Later this week, the U.S. Senate is expected to mount an effort to block an $8 billion arms sale to Saudi Arabia and the United Arab Emirates, as many American lawmakers continue to seethe over Riyadh’s human rights record, the war in Yemen and last year’s murder of journalist Jamal Khashoggi. The Trump administration sought to bypass congressional review of the weapons sale by tying it to a national emergency declaration to counter threats from Iran.
Passions over Saudi Arabia run high in the U.S. Senate.
Sen. Lindsey Graham, a Republican, says relations with the kingdom have deteriorated.
“The current relationship with Saudi Arabia is not working for America ... I am never going to let this go until things change in Saudi Arabia.”
Sen. Chris Murphy, Democrat, says the kidnapping and murder of Washington Post columnist Jamal Khashoggi last October in Saudi Arabia's consulate in Istanbul, Turkey, by Saudi special agents was a breaking point.
“What kind of ally kidnaps a resident of your country [Khashoggi] who was seeking our protection, brings him into a consulate, chops him up and makes him disappear? The nature of this alliance [with Saudi Arabia] has been exposed.”
Months after the Senate narrowly approved a resolution to end U.S. support for the Saudi-led air campaign in Yemen’s bloody civil war, the chamber could vote against pending sales of U.S. bombs, guided munitions and military support to Saudi Arabia and the United Arab Emirates. The Trump administration’s attempt to fast-track the arms deal under an emergency declaration irks lawmakers of both parties.
“I am glad to know I am not the only one in this body disturbed by the president’s willingness to bypass Congress and sell this weaponry without any consideration of the recent events that have strained our relationship with Saudi Arabia,” said Sen. Robert Menendez, a Democrat.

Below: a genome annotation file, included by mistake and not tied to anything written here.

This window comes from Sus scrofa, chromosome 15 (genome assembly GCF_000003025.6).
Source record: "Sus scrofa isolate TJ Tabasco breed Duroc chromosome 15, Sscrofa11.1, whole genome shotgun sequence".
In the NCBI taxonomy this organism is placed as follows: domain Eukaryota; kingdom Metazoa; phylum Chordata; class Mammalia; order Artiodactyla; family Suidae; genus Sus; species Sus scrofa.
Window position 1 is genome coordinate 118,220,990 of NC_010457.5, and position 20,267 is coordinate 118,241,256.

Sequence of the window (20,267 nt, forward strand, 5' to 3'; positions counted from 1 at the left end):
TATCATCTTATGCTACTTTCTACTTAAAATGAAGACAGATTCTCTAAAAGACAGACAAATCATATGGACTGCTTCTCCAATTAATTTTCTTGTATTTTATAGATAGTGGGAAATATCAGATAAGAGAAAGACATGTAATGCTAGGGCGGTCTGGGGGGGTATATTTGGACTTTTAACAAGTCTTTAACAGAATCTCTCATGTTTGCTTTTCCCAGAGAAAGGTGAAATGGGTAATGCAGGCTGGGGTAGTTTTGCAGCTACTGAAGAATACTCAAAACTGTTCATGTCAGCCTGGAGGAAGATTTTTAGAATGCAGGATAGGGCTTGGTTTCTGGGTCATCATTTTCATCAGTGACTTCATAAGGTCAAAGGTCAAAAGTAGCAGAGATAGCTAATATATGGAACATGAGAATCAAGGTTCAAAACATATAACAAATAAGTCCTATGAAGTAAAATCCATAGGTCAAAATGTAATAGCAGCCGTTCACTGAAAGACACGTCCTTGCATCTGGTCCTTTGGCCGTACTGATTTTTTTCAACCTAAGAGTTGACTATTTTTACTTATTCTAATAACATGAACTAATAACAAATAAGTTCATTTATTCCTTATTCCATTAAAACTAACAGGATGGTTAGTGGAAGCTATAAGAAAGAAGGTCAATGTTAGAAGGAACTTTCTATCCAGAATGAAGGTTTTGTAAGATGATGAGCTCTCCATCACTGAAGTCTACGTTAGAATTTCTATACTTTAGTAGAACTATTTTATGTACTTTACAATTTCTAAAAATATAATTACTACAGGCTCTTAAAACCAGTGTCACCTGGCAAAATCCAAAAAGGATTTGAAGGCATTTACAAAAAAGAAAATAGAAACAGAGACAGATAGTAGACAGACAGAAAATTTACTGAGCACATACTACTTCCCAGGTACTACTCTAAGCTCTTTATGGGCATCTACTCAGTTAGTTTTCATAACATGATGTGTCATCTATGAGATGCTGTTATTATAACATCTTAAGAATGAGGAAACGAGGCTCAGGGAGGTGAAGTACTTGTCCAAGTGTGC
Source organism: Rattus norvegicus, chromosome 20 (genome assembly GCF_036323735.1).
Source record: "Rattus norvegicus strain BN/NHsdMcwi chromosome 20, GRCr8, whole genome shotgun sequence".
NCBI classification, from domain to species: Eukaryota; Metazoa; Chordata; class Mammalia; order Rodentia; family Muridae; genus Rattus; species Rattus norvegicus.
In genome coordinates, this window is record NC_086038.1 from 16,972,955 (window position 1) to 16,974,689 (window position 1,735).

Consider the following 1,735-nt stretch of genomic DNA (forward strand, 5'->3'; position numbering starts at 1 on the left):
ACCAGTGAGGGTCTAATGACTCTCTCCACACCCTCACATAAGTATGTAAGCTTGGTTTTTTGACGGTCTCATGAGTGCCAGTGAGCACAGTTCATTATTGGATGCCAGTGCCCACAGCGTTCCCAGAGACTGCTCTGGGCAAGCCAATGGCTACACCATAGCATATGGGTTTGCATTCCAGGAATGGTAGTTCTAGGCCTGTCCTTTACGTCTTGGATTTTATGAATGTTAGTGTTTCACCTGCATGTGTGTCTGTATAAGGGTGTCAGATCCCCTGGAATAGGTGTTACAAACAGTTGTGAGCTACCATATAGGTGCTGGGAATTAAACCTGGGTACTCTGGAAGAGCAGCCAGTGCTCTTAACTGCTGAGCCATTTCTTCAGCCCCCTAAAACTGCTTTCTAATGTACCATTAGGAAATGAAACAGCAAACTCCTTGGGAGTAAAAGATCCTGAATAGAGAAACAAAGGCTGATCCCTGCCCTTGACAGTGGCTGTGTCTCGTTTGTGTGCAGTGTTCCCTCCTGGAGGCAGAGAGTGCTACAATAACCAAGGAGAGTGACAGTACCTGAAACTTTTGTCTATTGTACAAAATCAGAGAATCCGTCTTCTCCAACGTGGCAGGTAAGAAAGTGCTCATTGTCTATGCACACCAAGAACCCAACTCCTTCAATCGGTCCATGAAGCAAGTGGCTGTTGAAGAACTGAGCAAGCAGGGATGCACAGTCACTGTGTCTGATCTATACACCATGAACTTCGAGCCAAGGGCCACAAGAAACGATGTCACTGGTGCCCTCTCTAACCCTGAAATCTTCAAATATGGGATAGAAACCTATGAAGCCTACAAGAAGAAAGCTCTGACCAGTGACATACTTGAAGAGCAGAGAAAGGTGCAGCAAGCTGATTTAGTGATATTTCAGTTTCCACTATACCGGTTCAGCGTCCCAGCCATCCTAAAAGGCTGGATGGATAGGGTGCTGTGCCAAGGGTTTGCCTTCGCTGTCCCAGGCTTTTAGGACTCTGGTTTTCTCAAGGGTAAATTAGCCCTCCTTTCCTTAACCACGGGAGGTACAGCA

While simple majorities are believed to exist to pass resolutions of disapproval, it is doubtful that two-thirds super-majorities could be mustered to override likely presidential vetoes of the resolutions.
Last week, the Senate declined to consider an effort to block arms sales to Bahrain and Qatar. Floor debate demonstrated that arms sales to the Middle East remain popular among significant numbers of Republicans, especially given a spate of troubling incidents in the Persian Gulf region.
“As Iran’s economy staggers under the weight of new American sanctions, the ayatollahs are lashing out and raging against the world. It is essential we support our Gulf partners during this dangerous time so they can defend themselves from Iranian aggression,” said Sen. Tom Cotton, a Republican.
Other Republicans argued that withholding arms sales will only serve to compel longstanding allies to purchase weaponry from America’s adversaries.